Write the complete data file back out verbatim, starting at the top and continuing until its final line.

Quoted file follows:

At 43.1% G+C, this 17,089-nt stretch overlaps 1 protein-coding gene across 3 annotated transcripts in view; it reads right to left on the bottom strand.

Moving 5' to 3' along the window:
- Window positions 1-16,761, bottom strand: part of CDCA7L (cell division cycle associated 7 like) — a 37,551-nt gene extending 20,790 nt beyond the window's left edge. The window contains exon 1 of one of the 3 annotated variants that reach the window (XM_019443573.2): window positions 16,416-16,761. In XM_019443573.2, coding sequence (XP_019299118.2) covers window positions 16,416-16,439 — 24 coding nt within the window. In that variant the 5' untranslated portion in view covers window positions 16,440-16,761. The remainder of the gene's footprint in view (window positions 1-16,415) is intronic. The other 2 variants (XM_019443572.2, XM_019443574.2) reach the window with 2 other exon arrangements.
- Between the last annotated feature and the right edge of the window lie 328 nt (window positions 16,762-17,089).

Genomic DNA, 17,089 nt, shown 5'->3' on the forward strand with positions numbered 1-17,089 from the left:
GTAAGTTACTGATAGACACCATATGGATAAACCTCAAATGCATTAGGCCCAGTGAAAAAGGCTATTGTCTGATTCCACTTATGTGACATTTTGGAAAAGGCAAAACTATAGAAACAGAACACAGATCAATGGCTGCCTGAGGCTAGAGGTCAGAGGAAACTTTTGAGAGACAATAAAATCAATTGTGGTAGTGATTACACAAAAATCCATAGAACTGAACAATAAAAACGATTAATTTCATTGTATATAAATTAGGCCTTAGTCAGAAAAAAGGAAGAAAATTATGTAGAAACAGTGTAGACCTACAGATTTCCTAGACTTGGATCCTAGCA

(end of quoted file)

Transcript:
At 43.1% G+C, this 17,089-nt stretch overlaps 1 protein-coding gene across 3 annotated transcripts in view; it reads right to left on the bottom strand.

Moving 5' to 3' along the window:
- Window positions 1-16,761, bottom strand: part of CDCA7L (cell division cycle associated 7 like) — a 37,551-nt gene extending 20,790 nt beyond the window's left edge. The window contains exon 1 of one of the 3 annotated variants that reach the window (XM_019443573.2): window positions 16,416-16,761. In XM_019443573.2, coding sequence (XP_019299118.2) covers window positions 16,416-16,439 — 24 coding nt within the window. In that variant the 5' untranslated portion in view covers window positions 16,440-16,761. The remainder of the gene's footprint in view (window positions 1-16,415) is intronic. The other 2 variants (XM_019443572.2, XM_019443574.2) reach the window with 2 other exon arrangements.
- Between the last annotated feature and the right edge of the window lie 328 nt (window positions 16,762-17,089).

Genomic DNA, 17,089 nt, shown 5'->3' on the forward strand with positions numbered 1-17,089 from the left:
GTAAGTTACTGATAGACACCATATGGATAAACCTCAAATGCATTAGGCCCAGTGAAAAAGGCTATTGTCTGATTCCACTTATGTGACATTTTGGAAAAGGCAAAACTATAGAAACAGAACACAGATCAATGGCTGCCTGAGGCTAGAGGTCAGAGGAAACTTTTGAGAGACAATAAAATCAATTGTGGTAGTGATTACACAAAAATCCATAGAACTGAACAATAAAAACGATTAATTTCATTGTATATAAATTAGGCCTTAGTCAGAAAAAAGGAAGAAAATTATGTAGAAACAGTGTAGACCTACAGATTTCCTAGACTTGGATCCTAGCA